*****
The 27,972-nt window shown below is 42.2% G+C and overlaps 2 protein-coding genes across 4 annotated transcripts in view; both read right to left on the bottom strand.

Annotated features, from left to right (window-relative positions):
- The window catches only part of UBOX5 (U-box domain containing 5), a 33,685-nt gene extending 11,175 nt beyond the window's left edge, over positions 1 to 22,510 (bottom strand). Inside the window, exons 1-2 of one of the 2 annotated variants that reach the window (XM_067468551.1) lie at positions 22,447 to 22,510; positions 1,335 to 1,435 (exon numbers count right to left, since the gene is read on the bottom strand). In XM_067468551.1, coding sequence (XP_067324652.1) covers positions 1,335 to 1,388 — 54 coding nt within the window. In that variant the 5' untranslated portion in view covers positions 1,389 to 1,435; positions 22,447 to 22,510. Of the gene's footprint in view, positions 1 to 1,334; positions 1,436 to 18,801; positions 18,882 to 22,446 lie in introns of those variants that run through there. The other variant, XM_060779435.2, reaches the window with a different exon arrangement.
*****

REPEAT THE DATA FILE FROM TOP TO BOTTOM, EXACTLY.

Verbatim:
The 27,972-nt window shown below is 42.2% G+C and overlaps 2 protein-coding genes across 4 annotated transcripts in view; both read right to left on the bottom strand.

Annotated features, from left to right (window-relative positions):
- The window catches only part of UBOX5 (U-box domain containing 5), a 33,685-nt gene extending 11,175 nt beyond the window's left edge, over positions 1 to 22,510 (bottom strand). Inside the window, exons 1-2 of one of the 2 annotated variants that reach the window (XM_067468551.1) lie at positions 22,447 to 22,510; positions 1,335 to 1,435 (exon numbers count right to left, since the gene is read on the bottom strand). In XM_067468551.1, coding sequence (XP_067324652.1) covers positions 1,335 to 1,388 — 54 coding nt within the window. In that variant the 5' untranslated portion in view covers positions 1,389 to 1,435; positions 22,447 to 22,510. Of the gene's footprint in view, positions 1 to 1,334; positions 1,436 to 18,801; positions 18,882 to 22,446 lie in introns of those variants that run through there. The other variant, XM_060779435.2, reaches the window with a different exon arrangement.